Now the question becomes who is going to play second base? The reason that there is even a question about who is going to fill the middle infield positions is because the Rangers have three players that are good enough to do it. It’s a good problem to have. It also means that if Andrus is the shortstop, the only way to get Profar on the field is for him to play second base. Maybe there is a determination within the Rangers organization that they’d prefer he get some more reps in the minors, but it certainly seems like the kid from Curacao is ready. In limited action in 2012, he showed that he was more than comfortable making the position switch across the bag to second base. The past season of baseball was a great year for 20-year olds and rookies making significant differences on contending clubs, and Profar is among the finest of 20-year old rookies the game has to offer. He should be on the field on Opening Day for the Rangers, and therefore the second baseman in 2013.
By deductive reasoning, this leaves Kinsler as the odd man out of the infield. When he signed his five-year, $75 million extension with the Rangers in April, he said he would be open to discussing changing positions when the time came. I doubt he expected the time to come in the very first year of that extension, but it looks like that is where things are. Kinsler had an average year defensively in 2012, poor by his standards, committing an MLB second baseman-high 18 errors, and a -0.2 UZR rating, below his career average UZR of 5.0.
Changing positions isn’t an easy transition for everyone. Certainly, Kinsler could see the writing on the wall that at some point he would likely slide to a corner outfield position. If everything went perfectly, Kinsler could potentially play a Ben Zobrist type of role for the Rangers. In 2012, Zobrist played 67 games in right field, 52 games at second base, and 47 games at shortstop. Kinsler is not quite as versatile as Zobrist, but the possibility is there that he could see action across the diamond (by the way, Zobrist is extremely underrated. He has 25.1 fWAR since 2009, the third-highest among position players).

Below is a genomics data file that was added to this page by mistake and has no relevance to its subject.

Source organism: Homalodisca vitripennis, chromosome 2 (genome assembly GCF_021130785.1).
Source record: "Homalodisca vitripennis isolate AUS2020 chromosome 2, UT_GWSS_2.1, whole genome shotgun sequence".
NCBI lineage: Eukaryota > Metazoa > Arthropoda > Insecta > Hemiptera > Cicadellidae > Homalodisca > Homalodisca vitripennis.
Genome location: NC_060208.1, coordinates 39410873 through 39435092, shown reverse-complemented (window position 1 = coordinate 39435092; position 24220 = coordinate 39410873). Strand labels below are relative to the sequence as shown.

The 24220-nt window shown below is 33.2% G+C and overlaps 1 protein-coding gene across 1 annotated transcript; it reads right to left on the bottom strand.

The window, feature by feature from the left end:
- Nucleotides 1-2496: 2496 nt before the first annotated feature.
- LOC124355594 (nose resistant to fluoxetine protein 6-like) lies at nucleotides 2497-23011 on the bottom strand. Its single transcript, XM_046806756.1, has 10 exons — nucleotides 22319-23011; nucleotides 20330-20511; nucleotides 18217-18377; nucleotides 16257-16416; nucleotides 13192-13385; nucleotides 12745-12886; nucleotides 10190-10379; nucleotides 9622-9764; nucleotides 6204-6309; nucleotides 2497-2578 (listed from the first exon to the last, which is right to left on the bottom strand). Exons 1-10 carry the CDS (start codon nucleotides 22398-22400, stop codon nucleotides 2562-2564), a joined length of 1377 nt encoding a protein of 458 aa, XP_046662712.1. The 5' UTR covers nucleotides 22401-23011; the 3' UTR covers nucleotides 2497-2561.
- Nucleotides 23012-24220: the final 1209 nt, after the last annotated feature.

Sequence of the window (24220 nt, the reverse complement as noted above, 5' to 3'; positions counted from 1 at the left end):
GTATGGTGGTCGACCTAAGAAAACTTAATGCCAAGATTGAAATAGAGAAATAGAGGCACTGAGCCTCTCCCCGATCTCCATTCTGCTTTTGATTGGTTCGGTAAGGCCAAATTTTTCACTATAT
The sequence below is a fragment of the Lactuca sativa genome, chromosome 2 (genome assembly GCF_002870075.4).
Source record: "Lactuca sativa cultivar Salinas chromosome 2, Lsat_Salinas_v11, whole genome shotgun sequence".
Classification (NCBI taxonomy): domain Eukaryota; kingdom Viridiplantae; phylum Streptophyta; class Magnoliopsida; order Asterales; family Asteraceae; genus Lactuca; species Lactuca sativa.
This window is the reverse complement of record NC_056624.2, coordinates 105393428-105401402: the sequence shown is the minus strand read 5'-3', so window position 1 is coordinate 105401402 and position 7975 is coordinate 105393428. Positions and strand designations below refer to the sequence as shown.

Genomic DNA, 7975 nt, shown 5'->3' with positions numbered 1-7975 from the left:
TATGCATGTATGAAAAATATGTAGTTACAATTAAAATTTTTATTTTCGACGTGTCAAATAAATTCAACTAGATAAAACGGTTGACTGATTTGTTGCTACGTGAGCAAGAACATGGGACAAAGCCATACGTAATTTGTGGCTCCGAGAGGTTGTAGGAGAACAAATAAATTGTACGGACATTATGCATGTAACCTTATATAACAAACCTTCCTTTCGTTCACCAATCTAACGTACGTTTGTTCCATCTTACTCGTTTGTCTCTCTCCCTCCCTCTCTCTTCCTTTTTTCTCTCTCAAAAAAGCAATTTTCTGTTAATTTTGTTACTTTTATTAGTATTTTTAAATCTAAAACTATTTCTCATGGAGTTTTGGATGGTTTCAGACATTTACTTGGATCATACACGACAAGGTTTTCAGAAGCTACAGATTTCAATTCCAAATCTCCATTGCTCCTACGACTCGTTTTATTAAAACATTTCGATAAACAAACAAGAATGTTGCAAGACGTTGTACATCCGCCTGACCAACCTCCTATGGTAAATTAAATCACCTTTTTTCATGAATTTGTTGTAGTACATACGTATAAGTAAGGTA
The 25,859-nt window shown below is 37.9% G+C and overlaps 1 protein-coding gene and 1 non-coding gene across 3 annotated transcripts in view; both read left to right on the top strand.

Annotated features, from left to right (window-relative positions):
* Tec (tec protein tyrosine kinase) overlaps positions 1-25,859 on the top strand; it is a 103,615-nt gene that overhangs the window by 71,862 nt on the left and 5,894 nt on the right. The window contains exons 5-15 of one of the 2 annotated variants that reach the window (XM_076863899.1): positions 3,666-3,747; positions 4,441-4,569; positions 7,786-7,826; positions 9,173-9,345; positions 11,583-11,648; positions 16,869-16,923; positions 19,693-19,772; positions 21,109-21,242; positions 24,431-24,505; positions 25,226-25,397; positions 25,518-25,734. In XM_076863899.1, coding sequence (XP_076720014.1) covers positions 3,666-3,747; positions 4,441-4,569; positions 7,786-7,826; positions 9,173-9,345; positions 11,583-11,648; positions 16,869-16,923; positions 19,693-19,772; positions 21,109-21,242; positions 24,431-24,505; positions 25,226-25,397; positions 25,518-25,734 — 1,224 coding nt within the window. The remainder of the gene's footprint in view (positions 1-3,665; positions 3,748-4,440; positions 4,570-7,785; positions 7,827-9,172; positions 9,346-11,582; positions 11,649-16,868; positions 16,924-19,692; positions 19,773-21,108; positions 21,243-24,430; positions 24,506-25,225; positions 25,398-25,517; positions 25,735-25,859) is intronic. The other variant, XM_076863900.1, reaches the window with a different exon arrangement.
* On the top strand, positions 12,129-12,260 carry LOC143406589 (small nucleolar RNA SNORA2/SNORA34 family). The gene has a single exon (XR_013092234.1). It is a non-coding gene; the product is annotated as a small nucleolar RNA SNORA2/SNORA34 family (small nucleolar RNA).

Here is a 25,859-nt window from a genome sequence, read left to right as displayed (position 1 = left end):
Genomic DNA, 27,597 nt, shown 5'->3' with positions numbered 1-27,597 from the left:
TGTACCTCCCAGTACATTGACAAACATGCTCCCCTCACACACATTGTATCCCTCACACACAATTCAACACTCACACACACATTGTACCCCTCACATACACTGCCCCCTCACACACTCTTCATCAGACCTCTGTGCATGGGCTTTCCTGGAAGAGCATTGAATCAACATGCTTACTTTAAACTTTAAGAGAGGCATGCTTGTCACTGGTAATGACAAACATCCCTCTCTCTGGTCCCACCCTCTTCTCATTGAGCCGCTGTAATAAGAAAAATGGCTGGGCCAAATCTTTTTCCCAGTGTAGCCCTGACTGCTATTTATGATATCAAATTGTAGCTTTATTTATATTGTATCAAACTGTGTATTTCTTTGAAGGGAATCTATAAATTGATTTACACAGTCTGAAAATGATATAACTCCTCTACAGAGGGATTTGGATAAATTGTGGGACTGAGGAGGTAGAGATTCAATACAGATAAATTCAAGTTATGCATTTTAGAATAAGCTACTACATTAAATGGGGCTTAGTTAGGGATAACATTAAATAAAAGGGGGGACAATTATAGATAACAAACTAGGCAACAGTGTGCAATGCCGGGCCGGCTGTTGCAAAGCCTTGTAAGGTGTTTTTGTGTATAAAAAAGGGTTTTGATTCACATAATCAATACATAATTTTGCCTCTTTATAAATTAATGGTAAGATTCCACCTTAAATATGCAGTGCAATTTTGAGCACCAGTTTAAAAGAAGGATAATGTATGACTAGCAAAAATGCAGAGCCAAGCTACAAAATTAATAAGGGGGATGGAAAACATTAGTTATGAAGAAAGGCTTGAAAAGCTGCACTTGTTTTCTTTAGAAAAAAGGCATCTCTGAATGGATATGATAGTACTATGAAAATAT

The Rangers signed Kinsler to a contract extension because they wanted him to be a part of this team. The emergence of Profar isn’t a sudden surprise that wasn’t a possibility at the time that Kinsler inked the new deal. While the Rangers never consider anyone untouchable, it doesn’t appear they would be highly motivated to trade Kinsler. After a down year, it’s unlikely they would get a desirable return for the 30-year old. Instead, Kinsler can get a full season’s worth of games rotating between left field with David Murphy, second base with Profar, right field with Nelson Cruz, and at DH as well.
In the past couple of years, the Rangers have utilized employing players that could play multiple positions. Keeping Andrus, Profar, and Kinsler in the mix will give manager Ron Washington multiple options to use each night. Keeping all three improves the versatility of the club as a whole. It also would mean little to zero playing time for Michael Young at shortstop and second base, and that should be considered a positive outcome.
If the 2013 Rangers were the 2007 Rangers, the solution to the equation would be very different. The 2007 Rangers recognized they were three or four years away from contending, and would have traded Andrus, as they did Mark Teixeira, for a bundle of future Andruses. Instead, the 2013 Rangers are contenders who are looking to win in 2013. Trading Andrus for the right deal could make them the best team they could be in 2013, but that right deal may never be found. If it isn’t found, keeping Andrus, Profar, and Kinsler on the club makes them the best they can be in 2013, and 2014 as well.
Thank you for reading this piece and any other piece of mine that you have read on Rant Sports. This will be my last article for Rant. I have chosen to step down from this position, to re-prioritize my time to my family and my daytime job. I am very grateful to Rant Sports for the opportunity to write for them for the past baseball season; it’s been an excellent growing experience for me.